I was inspired this week by some lengthy contractual conversations we had with a client regarding liability and risk associated with a data breach. In this particular case, it was a scenario where we would be taking over management of some legacy systems. Now, one might ask, why on earth would you do that? Well, to quote my esteemed colleague Mr. Kiilsgaard in his previous post, “My Information Technology Environment Is NOT an Ugly Baby,” the technology works. And quite frankly, this is what we do. We take it all, the good, bad, or ugly, and we manage it quite well, if I do say so myself. Most often, better than our clients can. But what does that mean for liability, security, and risk?
The first thing we do in these initial phases of contract negotiations is try to understand what we are dealing with, so we ask the following questions:
- What is the data set (PHI, PII, regulated data, confidential data, etc.)?
- Where is the data?
- What controls do you currently have in place? This is the fun part – there is a reason the clients want to outsource the technology and hand it all over. I’ll just say security might be a part of that and leave it at that.
- What is the contract value?
- How many systems, records, etc. are stored?
Based on the answers to the above, we calculate the risk factoring in the cost of a breach, the potential regulatory fines, the contractual implications, breach insurance, etc. We then review the contract to determine what the clients security requirements are (contractually) as compared to our security policies, and redline appropriately.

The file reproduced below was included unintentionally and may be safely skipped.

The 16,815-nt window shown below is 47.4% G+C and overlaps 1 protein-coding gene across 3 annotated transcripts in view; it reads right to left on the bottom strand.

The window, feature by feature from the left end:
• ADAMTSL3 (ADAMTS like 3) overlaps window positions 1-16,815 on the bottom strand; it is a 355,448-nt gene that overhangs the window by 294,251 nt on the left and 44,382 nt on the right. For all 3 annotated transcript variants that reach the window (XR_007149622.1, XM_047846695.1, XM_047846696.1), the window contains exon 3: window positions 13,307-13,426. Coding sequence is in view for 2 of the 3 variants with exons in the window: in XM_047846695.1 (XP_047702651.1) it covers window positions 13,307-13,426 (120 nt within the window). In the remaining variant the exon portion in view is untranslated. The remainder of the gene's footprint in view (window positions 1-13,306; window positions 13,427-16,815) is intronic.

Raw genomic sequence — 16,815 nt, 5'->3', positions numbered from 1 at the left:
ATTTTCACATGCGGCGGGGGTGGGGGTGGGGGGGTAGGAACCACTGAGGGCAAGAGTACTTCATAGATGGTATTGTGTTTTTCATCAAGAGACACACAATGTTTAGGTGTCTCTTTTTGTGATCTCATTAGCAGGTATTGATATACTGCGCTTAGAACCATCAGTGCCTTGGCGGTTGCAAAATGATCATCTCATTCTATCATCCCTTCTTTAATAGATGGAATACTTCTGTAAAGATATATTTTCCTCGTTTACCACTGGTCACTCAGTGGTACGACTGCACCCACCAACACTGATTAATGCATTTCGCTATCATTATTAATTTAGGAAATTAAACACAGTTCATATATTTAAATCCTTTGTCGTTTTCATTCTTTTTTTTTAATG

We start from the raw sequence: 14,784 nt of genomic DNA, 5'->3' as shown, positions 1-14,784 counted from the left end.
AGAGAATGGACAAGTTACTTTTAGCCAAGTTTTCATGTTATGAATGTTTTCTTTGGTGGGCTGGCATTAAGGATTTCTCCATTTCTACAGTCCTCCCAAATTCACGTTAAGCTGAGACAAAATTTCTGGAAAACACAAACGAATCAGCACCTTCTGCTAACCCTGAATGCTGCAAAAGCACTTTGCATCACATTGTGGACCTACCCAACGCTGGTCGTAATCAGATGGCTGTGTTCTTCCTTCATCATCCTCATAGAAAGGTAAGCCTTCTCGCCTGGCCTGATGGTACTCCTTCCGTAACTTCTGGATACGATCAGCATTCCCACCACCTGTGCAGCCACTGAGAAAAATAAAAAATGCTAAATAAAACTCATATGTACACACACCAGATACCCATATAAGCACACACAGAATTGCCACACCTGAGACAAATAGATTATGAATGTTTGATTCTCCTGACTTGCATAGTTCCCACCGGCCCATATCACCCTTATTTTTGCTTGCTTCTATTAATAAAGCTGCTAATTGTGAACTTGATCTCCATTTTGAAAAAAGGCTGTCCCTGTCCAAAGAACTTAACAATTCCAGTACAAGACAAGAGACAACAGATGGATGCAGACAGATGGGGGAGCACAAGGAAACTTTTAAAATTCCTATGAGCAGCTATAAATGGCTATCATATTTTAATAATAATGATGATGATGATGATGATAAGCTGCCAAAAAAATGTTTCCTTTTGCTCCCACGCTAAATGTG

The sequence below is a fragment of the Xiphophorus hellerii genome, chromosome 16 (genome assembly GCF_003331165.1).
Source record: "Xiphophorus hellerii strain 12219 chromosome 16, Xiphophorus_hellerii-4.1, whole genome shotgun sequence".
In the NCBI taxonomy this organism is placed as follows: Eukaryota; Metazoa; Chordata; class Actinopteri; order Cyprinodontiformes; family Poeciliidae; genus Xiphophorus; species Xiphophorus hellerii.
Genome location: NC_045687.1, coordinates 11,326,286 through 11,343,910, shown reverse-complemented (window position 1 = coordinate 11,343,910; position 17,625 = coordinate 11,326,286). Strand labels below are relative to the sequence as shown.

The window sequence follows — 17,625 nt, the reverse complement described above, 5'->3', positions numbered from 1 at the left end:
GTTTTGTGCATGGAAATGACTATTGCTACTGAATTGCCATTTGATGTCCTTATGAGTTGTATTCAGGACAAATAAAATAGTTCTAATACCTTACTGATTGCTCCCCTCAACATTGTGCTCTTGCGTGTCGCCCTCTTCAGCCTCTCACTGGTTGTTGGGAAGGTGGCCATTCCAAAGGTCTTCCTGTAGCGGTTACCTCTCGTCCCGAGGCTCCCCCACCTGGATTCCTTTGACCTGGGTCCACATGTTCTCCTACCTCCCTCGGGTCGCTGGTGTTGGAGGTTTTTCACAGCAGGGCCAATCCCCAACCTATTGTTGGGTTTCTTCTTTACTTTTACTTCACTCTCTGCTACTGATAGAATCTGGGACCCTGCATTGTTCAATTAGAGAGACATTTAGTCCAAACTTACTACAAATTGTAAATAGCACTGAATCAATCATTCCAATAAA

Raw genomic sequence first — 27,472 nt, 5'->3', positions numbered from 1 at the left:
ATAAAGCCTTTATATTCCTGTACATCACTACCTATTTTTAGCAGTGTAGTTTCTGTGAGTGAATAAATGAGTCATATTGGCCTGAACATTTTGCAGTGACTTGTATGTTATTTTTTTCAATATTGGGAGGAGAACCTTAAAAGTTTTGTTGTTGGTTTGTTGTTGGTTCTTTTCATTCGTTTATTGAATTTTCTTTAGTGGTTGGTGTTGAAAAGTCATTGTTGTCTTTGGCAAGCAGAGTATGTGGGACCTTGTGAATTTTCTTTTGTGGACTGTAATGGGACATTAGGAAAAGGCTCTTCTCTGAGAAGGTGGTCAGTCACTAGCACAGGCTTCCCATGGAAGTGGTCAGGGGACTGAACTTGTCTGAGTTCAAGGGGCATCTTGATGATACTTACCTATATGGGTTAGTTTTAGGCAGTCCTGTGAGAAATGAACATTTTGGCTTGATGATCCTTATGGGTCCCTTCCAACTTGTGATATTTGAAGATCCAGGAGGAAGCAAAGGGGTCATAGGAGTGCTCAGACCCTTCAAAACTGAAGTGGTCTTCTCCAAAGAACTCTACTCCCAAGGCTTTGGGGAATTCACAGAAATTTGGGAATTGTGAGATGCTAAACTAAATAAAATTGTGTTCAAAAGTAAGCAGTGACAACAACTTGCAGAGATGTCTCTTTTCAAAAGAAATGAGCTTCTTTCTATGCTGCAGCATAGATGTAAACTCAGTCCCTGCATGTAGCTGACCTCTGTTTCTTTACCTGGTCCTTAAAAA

What is fascinating throughout this entire process is that typically our biggest concern is related to the client preventing us from implementing best practices and the fact that our policies and practices are more stringent than what is currently in place at the client. The least of our concerns are situations where the client is contractually obligating us to implement SECURITY CONTROL X. Usually our response is, “Great! We welcome that!”
Why is this important to the client? Because I, your trusted outsourcer, am here to tell you that you can’t outsource accountability and risk. You’ve heard it a million times before and it is true. We can’t absorb the accountability or responsibility if a system is breached. What we can do is help determine the areas of risk, offer advice in remediating the issues, and collaboratively do our best to prevent such an occurrence. We can offer clients a hands-on keyboard to do the work in a skilled manner. We can offer mitigating controls such as additional network segments, host based controls, additional monitoring, etc. We will do all that we can to protect systems in a collaborative fashion, working closely together to reduce the risk, but we do need the client's commitment to help us achieve that.